Sunday, May 5, 2013

The Other Side of Heaven (the mission) Part I

Senior Sister Missionaries on Majuro saying good-bye as I left for Tarawa
On April 10, 2013, I got on OUR airlines and headed for Tarawa, Kiribati.  It was so interesting to take off from one atoll, fly over several atolls and then to land on another one.

I traveled on OUR Airlines

 Our Airlines flies to Brisbane Australia, Nauru, Tarawa, Fiji, Majuro, and ??  It only flies to Majuro every few weeks and sometimes it cancels on us so you can never be sure if it will fly.  That is why President Shaw usually always flies from Tarawa to Fiji to Hawaii to Majuro and back that way. 

Leaving Majuro

 Majuro is not as wide as Tarawa but they are both around 30 miles long.

Flying over an atoll on the way to Kiribati

Tarawa  (note how greenish blue the lagoon is.  Also notice it is low tide see on the ocean side and the lagoon side
The airport in Tarawa
Elder and Sister Bush and Sister Cassita, (nurse) met me at the airport.  There are no fences on the runway of the airport.and people are always playing, driving, walking and sleeping on the runway.  Before a plane lands, they sound a fire siren so that people will get off of the runway.  Houses are right next to it and people are standing waving as the planes taxi by. There is one  road from one end of the atoll to the other.  It is around 30 miles long (similar to Majuro) but Tarawa is a little wider and has twice as many people that live on it.  The road is very bad...full of potholes, but there is still a lot of traffic that goes by.  Drivers drive on the left side of the road and the steering wheel is on the right side.  As people pass on the road, they honk and drive pretty fast.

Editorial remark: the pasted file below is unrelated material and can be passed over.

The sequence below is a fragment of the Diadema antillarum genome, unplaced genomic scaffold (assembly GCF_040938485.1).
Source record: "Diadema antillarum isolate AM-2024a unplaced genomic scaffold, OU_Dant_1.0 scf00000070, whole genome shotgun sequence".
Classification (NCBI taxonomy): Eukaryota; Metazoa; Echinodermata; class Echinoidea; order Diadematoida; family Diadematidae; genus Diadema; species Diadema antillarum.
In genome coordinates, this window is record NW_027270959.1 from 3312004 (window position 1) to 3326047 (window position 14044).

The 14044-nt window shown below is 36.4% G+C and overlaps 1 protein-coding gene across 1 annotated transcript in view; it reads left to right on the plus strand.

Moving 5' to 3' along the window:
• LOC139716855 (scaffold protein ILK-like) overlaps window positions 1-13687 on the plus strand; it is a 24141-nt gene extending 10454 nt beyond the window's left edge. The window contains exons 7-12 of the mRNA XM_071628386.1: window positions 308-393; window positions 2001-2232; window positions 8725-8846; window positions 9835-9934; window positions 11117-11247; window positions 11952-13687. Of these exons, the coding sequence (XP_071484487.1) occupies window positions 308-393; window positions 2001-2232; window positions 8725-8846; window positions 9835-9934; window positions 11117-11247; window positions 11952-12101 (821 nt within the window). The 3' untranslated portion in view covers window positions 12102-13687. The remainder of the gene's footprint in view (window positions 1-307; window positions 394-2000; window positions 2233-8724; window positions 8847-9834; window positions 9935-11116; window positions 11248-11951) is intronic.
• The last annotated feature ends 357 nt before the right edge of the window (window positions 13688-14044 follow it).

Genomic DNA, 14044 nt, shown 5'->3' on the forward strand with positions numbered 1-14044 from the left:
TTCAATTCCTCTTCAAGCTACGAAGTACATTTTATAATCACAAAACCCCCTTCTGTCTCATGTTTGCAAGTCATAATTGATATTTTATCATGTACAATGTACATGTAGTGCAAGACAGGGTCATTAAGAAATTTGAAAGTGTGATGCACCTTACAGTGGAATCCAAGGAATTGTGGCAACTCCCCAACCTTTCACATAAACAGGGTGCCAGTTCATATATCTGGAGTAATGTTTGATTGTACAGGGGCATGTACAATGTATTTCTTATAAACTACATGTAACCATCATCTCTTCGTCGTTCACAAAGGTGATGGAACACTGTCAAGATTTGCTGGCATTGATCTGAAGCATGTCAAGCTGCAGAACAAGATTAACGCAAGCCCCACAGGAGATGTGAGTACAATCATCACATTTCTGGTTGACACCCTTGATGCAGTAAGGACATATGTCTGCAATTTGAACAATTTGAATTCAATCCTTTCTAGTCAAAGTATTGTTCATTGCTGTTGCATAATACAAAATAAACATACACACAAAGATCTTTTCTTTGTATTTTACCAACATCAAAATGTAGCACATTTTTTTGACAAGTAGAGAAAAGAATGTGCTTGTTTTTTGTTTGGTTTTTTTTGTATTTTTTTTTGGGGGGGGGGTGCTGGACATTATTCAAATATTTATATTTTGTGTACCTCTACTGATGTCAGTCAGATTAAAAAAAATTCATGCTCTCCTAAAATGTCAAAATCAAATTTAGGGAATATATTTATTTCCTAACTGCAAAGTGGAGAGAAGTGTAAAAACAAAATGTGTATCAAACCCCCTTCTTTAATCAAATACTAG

Crowd of people that gather at the airport to see the planes come in

There were a lot of people waiting at the airport for family and friends to come or just coming in to see the planes come in.  The humanitarian missionaries recently were able to build a bathroom at the airport. 

Elder and Sister Bush welcoming me to the Bonriki International Airport
On our way home from the airport, we went past an open market place.  They were selling many coolers full of fish as well as some of their other wares such as bananas, pumpkins, coconuts, breadfruit, and papaya.
A market place where people sell their crops
Lots of  fresh fish at the market place
Kiribati is one of 5 countries that are atoll nations.  It has 32 atolls and 1 island, Banaba, a heavily mined phosphate island.  The country is scattered across 1.35 million square miles in the Pacific Ocean.  The islands lie in three island groups: Gilbert, Phoenix, and Line.  The capital atoll,  Tarawa is in the Gilbert  chain.  Only 21 of the 33 atolls/island is inhabited.  Kiribati has a population of about 108,000 growing by 2.2% each year.  Over one third of the population live on Tarawa.  Christmas Island is located in the Line Chain.  It is spelled Kiritimati .  It is one of the world's largest coral atolls and accounts for nearly half of Kiribati's land area.

A cute little girl at the Market place

More kids at the market

At the market place

The Market Place

In Kiribati, they speak a Micronesian dialect called Gilbertese or Kiribati.  The pronouciation of Kiribati is derived from the local pronunciation of the English word Gilberts.  (Kir-i-bahss)  The Gilbertese alphabet has 13 letters.  The ti sound is a hss sound

The ocean side at low tide
Here on the Atolls they seem to have more extreme tides than they do in Hawaii.  I am not sure why.  The low tide is really low and the high tides are really high. Several times a month, according to the moon, the tides are even more extreme than usual

The Lagoon side at low tide  

The Lagoon is a lot more shallow than the one in Majuro.  This makes it hard for large ships and boats to come into the lagoon.  By Betio there are many boats that have become stuck in the shallow lagoon and have been abandoned.  There are also some US tanks left in the lagoon left over from WWII.

An example of a grass hut that the people live in.  They have built up the ground on the lagoon side and built out on the lagoon

Little Hut that people live in